She boggles my mind and has given me the ultimate lesson in following the child’s lead.  I used to think that meant holding off on stuff like this until later and not PUSHING the young child.  Now I also see that it can go both ways.  It also means not holding a child back.

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Do I think Ladybug is some sort of genius child? NO!  She is very advanced in a few areas, and has been since early on.  She was “professionally assessed” when she was around 20 months {back when she was struggling with her walking and they were evaluating her for services}.  You can see her specific results here, noting that she scored highest and beyond her age in both cognition and fine motor-both areas she has continued to excel in.  She is in the normal range for language and is still below for gross motor.  I am certainly not pushing her, quite the opposite actually.  I don’t want my baby girl to learn too quickly-I love this early childhood stuff!  I want this stage to last as long as possible, she is moving a bit too fast for my personal taste to be honest!

Ladybug spends more time at a table than I ever thought possible for a tot.  She BEGS and even cries to do school if she hasn’t for a few hours.  To her-doing school means sitting at my desk with me and working with me, or by herself.  IMG_9622She created the term “doing school” now it has become a common phrase and request from her.  She hates days off and I will often allow her to “do school” on off days just to make her happy!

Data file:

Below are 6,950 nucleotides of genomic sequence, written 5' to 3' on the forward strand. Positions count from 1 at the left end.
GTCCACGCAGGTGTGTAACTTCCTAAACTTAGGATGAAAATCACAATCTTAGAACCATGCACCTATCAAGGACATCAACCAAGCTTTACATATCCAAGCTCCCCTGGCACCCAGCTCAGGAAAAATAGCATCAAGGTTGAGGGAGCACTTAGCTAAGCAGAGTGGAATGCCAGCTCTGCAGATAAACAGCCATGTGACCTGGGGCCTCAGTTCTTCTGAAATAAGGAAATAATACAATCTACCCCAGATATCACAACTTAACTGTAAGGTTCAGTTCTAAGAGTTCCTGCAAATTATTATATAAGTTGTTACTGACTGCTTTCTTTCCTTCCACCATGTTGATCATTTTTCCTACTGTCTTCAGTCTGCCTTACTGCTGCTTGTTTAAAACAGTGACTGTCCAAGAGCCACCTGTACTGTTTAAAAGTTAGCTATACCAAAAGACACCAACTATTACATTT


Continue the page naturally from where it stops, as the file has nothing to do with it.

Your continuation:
When Krash was a tot, I wrote a post entitled, The Advanced Tot, which addressed tots who were more like Ladybug and advancing beyond what their moms expected!  Now I have one of those and it is weird!!!   There are some really great comments from moms on that post too, so if you are intrigued by this topic, be sure to scroll down and browse!

Does Ladybug still play like a normal tot?  YES!  We are on the floor engaged much more than she is ever sitting and working at a table.  She LOVES to read and be read to, way more than the boys ever did-so we spend tons of time cuddled up with our noses in a book together.  IMG_3144